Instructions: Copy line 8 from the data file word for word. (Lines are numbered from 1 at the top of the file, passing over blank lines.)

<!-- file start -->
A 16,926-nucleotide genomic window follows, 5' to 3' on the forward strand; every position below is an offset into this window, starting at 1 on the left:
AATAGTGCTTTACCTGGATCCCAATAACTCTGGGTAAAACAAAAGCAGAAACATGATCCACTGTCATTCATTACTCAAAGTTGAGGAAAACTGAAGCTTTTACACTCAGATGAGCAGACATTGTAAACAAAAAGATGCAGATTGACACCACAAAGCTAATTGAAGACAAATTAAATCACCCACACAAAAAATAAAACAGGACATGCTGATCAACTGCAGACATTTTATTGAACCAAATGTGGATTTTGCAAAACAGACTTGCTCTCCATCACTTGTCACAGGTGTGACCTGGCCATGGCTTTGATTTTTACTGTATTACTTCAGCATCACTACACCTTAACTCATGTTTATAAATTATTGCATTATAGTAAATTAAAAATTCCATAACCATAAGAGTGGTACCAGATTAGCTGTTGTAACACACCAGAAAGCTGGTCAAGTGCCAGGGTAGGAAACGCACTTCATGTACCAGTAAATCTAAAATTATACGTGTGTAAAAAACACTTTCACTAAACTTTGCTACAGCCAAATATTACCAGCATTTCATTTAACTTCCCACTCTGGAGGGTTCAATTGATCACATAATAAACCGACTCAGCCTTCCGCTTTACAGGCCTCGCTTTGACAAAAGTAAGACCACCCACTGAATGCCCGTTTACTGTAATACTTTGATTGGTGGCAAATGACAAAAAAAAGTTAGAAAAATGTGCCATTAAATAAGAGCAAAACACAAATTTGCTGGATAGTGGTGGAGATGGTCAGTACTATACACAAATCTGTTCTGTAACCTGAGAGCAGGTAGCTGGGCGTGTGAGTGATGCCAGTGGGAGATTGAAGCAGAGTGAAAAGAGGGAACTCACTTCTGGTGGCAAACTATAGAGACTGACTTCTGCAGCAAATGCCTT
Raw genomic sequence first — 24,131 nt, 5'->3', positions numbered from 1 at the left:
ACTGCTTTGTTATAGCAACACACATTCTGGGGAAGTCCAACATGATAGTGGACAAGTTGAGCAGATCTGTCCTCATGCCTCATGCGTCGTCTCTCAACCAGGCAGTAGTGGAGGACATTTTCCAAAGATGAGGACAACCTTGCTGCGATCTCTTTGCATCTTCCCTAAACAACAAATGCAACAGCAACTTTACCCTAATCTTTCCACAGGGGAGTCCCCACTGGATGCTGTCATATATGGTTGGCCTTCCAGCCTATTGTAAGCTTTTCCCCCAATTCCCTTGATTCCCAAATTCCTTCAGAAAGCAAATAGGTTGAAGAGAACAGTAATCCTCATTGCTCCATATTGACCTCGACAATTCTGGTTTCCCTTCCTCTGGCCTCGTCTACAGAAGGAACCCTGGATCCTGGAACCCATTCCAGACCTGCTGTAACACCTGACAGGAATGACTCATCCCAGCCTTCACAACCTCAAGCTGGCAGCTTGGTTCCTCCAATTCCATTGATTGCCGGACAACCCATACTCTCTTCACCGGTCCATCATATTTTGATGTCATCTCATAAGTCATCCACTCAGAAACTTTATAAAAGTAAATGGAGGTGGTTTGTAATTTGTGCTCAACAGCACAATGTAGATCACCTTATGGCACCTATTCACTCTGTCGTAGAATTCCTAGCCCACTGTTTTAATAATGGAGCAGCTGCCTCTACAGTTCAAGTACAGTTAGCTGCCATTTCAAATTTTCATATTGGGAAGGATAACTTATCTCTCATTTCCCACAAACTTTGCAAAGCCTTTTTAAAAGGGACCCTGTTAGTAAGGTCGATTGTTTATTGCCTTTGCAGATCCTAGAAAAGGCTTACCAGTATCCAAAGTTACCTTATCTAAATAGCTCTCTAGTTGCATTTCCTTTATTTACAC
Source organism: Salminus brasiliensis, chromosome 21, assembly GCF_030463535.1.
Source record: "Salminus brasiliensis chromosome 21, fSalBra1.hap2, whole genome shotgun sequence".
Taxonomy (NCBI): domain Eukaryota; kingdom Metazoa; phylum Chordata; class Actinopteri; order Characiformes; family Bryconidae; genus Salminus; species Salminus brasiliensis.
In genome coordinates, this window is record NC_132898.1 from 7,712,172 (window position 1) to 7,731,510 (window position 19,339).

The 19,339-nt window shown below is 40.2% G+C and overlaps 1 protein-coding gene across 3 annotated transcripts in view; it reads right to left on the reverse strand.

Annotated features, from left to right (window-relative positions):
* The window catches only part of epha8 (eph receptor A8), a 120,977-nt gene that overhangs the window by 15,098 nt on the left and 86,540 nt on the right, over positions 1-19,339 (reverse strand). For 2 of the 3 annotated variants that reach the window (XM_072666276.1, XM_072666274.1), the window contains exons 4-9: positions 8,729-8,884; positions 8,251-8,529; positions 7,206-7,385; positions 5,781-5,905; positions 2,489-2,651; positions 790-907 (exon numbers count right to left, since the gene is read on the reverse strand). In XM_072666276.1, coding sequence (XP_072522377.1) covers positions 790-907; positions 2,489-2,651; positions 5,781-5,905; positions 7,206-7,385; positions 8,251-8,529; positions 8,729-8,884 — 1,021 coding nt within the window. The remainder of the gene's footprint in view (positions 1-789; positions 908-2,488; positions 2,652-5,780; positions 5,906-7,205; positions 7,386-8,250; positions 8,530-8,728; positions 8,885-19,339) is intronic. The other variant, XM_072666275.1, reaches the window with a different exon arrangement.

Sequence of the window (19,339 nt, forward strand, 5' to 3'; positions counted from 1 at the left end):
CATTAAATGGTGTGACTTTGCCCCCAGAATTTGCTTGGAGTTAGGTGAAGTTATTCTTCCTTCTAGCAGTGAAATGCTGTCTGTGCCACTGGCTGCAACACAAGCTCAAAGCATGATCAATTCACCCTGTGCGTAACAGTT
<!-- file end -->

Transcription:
In genome coordinates, this window is record NC_132898.1 from 7,712,172 (window position 1) to 7,731,510 (window position 19,339).